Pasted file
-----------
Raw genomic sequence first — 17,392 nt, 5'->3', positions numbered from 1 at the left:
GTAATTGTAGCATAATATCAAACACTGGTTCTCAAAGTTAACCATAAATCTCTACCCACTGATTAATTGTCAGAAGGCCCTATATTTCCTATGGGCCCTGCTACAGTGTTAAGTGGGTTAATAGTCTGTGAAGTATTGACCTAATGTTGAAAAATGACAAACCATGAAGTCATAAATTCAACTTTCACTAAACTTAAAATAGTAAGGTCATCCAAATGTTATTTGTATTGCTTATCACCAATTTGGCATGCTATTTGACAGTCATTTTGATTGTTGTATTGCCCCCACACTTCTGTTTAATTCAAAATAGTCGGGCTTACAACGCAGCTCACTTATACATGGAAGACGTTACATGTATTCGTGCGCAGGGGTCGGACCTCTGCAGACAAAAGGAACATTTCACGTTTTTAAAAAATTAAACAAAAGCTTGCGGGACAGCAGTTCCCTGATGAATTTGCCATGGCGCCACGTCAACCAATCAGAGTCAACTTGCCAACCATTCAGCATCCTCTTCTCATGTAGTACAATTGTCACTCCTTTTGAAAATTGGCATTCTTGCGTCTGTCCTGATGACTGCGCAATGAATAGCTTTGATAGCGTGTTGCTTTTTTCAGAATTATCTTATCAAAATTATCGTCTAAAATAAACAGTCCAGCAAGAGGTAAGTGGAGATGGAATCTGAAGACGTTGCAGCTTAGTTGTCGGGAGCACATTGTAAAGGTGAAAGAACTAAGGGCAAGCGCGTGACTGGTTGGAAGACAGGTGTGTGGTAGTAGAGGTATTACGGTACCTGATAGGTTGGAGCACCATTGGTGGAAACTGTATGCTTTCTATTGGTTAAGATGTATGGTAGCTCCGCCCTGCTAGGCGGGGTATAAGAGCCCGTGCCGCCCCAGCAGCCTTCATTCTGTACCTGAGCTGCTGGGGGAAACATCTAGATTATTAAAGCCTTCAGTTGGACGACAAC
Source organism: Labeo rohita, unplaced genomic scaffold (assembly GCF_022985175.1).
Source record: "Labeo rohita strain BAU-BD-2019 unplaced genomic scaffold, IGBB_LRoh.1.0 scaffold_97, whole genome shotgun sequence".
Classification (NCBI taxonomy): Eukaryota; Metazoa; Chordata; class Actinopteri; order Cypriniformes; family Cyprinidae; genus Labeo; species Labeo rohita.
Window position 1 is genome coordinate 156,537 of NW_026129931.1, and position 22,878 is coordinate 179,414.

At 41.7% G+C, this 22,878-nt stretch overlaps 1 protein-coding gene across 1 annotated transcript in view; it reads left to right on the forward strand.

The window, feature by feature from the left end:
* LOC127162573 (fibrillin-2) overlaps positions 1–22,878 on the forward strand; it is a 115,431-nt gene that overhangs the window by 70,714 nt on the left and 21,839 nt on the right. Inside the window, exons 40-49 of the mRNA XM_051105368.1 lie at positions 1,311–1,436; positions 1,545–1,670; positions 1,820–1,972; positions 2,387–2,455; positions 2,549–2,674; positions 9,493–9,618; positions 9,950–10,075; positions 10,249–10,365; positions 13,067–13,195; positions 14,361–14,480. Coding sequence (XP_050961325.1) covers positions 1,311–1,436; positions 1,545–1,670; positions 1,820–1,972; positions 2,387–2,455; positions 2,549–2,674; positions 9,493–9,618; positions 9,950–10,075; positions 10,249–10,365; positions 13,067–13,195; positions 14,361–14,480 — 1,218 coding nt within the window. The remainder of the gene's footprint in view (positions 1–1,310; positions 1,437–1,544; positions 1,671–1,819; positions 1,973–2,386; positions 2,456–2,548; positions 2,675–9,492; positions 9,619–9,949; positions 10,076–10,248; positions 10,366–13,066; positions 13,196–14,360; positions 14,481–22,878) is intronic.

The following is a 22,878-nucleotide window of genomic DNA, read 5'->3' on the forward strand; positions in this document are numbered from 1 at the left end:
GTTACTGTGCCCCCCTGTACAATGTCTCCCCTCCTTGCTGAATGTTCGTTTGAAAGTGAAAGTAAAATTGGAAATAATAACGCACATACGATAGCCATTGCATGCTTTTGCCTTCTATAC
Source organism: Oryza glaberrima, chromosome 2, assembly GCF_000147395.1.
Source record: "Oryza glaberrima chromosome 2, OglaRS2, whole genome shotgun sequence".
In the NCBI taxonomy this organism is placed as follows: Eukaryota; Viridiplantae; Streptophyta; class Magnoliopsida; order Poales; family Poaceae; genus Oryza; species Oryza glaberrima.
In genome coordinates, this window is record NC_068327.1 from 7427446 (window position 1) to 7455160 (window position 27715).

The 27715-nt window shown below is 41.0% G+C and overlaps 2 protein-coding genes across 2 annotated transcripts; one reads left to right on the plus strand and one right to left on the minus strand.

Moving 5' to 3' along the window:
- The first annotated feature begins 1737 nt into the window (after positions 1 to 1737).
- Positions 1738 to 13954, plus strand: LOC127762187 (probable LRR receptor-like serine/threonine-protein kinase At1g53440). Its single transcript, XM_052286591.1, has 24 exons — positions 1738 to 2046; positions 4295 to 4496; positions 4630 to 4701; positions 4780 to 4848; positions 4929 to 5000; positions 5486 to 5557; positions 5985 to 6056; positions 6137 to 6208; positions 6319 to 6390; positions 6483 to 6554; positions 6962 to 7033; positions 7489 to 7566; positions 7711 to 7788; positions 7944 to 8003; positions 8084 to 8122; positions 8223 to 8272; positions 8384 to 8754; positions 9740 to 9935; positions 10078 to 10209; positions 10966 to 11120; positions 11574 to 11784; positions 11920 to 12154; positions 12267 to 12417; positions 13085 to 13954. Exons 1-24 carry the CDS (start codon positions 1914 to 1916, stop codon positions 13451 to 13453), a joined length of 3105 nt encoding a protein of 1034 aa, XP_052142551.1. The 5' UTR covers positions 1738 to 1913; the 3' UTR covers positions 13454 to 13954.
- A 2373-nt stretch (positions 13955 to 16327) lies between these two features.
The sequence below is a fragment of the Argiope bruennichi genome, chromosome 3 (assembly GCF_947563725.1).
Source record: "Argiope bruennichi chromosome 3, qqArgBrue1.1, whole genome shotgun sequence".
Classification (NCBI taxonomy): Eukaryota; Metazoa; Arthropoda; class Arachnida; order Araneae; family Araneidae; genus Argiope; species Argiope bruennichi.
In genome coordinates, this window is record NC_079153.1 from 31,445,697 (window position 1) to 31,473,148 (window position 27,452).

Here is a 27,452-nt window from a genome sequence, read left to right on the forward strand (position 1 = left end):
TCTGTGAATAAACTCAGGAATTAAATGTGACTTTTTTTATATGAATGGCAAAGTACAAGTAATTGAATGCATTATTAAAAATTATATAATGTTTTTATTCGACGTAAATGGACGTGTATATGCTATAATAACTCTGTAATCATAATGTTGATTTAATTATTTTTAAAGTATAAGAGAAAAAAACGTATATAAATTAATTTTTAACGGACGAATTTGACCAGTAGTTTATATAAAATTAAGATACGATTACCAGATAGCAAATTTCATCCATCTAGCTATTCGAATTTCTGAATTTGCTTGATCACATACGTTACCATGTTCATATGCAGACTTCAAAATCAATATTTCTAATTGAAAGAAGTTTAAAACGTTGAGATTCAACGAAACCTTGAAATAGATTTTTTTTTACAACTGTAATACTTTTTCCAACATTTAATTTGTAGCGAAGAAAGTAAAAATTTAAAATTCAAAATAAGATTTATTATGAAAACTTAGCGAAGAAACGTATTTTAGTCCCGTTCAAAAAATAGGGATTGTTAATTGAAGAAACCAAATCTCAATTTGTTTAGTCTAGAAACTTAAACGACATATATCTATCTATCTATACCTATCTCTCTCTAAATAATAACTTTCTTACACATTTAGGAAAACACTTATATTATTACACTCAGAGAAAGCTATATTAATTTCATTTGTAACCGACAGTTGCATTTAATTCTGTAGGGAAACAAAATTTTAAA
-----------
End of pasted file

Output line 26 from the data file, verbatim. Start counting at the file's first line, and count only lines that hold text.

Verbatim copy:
TCTGTGAATAAACTCAGGAATTAAATGTGACTTTTTTTATATGAATGGCAAAGTACAAGTAATTGAATGCATTATTAAAAATTATATAATGTTTTTATTCGACGTAAATGGACGTGTATATGCTATAATAACTCTGTAATCATAATGTTGATTTAATTATTTTTAAAGTATAAGAGAAAAAAACGTATATAAATTAATTTTTAACGGACGAATTTGACCAGTAGTTTATATAAAATTAAGATACGATTACCAGATAGCAAATTTCATCCATCTAGCTATTCGAATTTCTGAATTTGCTTGATCACATACGTTACCATGTTCATATGCAGACTTCAAAATCAATATTTCTAATTGAAAGAAGTTTAAAACGTTGAGATTCAACGAAACCTTGAAATAGATTTTTTTTTACAACTGTAATACTTTTTCCAACATTTAATTTGTAGCGAAGAAAGTAAAAATTTAAAATTCAAAATAAGATTTATTATGAAAACTTAGCGAAGAAACGTATTTTAGTCCCGTTCAAAAAATAGGGATTGTTAATTGAAGAAACCAAATCTCAATTTGTTTAGTCTAGAAACTTAAACGACATATATCTATCTATCTATACCTATCTCTCTCTAAATAATAACTTTCTTACACATTTAGGAAAACACTTATATTATTACACTCAGAGAAAGCTATATTAATTTCATTTGTAACCGACAGTTGCATTTAATTCTGTAGGGAAACAAAATTTTAAA